In the studio, Julie is the focus, and (I didn't know this yet) fitting in
with the guys. She had a mouth, tough like a Marine. Constantly smoking
(she would become the spoke-singer for Marlboro cigarettes ? "You get a lot
to like with a Marlboro ? filter, flavor, flip top box" ? this before
Marlboro would turn to a new image, its cowboy Marlboro Man).
Julie sang the album's songs her only way. Soft, breathy, intimate with the
mike, and of course a bit smoky. She knew her voice wasn't big band; "I'm a
girl who needs amplification," she'd purr. "I've got a thimbleful of voice,
and have to use it very close to the mike."
Liberty Records turned to photographer Phil Howard for the album cover.
They spent days on that cover. And ohhhh, did it work. In an age when pop
singing girls were cute, tiny, and covered up, Howard's shot displayed a
full female: bare shoulders, the tops of her boobs, her face perfectly
inviting, blue eyes right on you. For album covers, this was astonishing;
Julie was a full woman, while the others' covers looked like teen kids who
had to be home before 11.
The album took off. "Julie Is Her Name" sold and sold, and nobody could
figure out if it was that cover or its songs. Both were anti-Doris Day.
Even the album jacket's cornball original liner notes called Julie "goddess
of the bodice." But if we have to choose which made it sell so well ? its
cover or its songs -- very probably the song, because "Cry Me a River" hit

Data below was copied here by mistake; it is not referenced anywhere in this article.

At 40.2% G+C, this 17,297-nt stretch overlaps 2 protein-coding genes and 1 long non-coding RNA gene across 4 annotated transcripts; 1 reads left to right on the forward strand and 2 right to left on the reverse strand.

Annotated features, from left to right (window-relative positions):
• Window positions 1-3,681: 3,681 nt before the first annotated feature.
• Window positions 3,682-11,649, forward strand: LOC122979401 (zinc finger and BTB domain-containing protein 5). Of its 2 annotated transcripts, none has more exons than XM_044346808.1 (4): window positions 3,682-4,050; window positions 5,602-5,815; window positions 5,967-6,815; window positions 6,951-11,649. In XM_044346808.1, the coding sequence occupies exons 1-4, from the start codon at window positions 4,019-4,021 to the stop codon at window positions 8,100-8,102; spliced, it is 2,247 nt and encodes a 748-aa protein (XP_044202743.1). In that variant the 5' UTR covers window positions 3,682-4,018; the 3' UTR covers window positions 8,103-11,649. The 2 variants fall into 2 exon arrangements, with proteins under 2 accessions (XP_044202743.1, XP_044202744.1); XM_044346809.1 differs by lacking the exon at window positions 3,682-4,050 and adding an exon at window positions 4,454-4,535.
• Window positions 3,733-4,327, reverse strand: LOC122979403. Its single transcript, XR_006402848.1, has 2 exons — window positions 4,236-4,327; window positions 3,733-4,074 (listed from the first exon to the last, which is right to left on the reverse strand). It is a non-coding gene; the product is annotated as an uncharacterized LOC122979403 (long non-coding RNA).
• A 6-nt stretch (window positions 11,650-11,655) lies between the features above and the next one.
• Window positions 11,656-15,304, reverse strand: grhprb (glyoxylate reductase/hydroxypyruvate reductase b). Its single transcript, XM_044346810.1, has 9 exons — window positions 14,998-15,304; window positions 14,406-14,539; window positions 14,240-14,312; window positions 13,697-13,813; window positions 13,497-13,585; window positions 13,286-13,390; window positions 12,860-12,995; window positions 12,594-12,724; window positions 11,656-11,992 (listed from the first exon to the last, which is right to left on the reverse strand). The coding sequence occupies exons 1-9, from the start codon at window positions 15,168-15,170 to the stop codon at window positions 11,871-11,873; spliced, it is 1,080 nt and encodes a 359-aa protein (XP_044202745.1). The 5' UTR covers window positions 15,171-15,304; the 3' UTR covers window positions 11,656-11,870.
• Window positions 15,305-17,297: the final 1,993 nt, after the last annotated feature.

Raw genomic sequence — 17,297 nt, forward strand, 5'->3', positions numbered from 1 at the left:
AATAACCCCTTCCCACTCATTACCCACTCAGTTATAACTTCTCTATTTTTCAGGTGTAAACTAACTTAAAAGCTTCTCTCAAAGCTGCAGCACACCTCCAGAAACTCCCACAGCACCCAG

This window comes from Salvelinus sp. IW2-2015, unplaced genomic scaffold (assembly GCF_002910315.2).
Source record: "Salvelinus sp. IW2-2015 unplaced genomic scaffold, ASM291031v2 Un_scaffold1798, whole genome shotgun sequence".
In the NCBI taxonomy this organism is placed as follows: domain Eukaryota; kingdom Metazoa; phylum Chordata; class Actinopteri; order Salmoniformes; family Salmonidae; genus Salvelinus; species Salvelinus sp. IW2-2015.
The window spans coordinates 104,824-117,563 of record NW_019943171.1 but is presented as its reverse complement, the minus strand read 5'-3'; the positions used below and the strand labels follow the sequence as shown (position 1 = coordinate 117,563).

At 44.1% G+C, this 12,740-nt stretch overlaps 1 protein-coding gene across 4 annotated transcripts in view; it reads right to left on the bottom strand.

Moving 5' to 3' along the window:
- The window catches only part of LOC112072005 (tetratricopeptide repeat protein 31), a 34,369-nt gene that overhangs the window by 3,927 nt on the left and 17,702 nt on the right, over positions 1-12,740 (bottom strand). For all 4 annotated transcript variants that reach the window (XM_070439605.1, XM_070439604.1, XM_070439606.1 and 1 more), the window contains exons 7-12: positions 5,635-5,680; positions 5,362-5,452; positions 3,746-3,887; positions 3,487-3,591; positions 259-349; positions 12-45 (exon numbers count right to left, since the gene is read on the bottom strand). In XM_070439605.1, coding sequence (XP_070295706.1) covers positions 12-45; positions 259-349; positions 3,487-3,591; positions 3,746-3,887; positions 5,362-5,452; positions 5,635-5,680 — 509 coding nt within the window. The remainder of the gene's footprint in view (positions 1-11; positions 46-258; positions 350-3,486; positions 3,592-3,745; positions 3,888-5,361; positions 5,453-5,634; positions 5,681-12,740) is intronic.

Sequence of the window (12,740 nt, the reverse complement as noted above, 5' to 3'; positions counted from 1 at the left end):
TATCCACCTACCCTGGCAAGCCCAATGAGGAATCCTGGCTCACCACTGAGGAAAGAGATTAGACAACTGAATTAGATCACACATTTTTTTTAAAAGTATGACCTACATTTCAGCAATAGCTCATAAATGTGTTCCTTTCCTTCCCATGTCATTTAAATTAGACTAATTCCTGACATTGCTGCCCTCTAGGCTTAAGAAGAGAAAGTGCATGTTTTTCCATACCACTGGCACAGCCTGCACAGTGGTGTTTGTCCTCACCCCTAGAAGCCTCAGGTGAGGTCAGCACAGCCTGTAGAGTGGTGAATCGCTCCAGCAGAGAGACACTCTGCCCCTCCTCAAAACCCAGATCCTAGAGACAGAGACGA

the singles chart for 13 weeks, and the album followed for 20 weeks. Or, as
Julie herself later summed it up, "Just as long as they buy the records, I
don't care why they buy 'em."
For Julie and me, our affair lasted those hot 20 weeks on the charts, then
both of us moved on. She married Bobby Troup for 40 years, lived in the San
Fernando Valley, recorded 30 more albums (no charts for those), and was a
medium-star on TV and films.
I too lived in the San Fernando Valley, I too in the record business, but it
was utterly different for both Julie or me now. It was now a business where
I dealt with acts like Kiss and Alice Cooper and the Sex Pistols, in a
business that had outgrown "good" music. Now it was tongues that poked out
at you, not pointy bras. Now it was yelling, not crooning. Julie's became
a world that's gone forever, I'm afraid, a world of cocktail glasses and
witty rhymes. And singers, like Julie, who sounded vulnerable and you
wanted her on your pillow.
Julie died a year after her husband Bobby, died on Bobby's birthday,
October 18, 2000. She was 74, and had more than outlived her era.
In 2008, the box labeled "London" was located in a storage basement at EMI.
Still clean inside. Tape good as the day it was born.
When I was asked to write these notes, I traveled to look at what might be
left of this woman, only her metal star on the Hollywood Walk of Fame out
front of the Roosevelt Hotel (7000 Hollywood Blvd.). I stared down at her
star. I wondered how many tourists passing by even knew whom they were
There was nothing of my Julie about that star in the sidewalk. No picture.
None of that sultry voice that had lured me over half a century earlier.
No, not there.
But then, that's what records are for.
By Stan Cornyn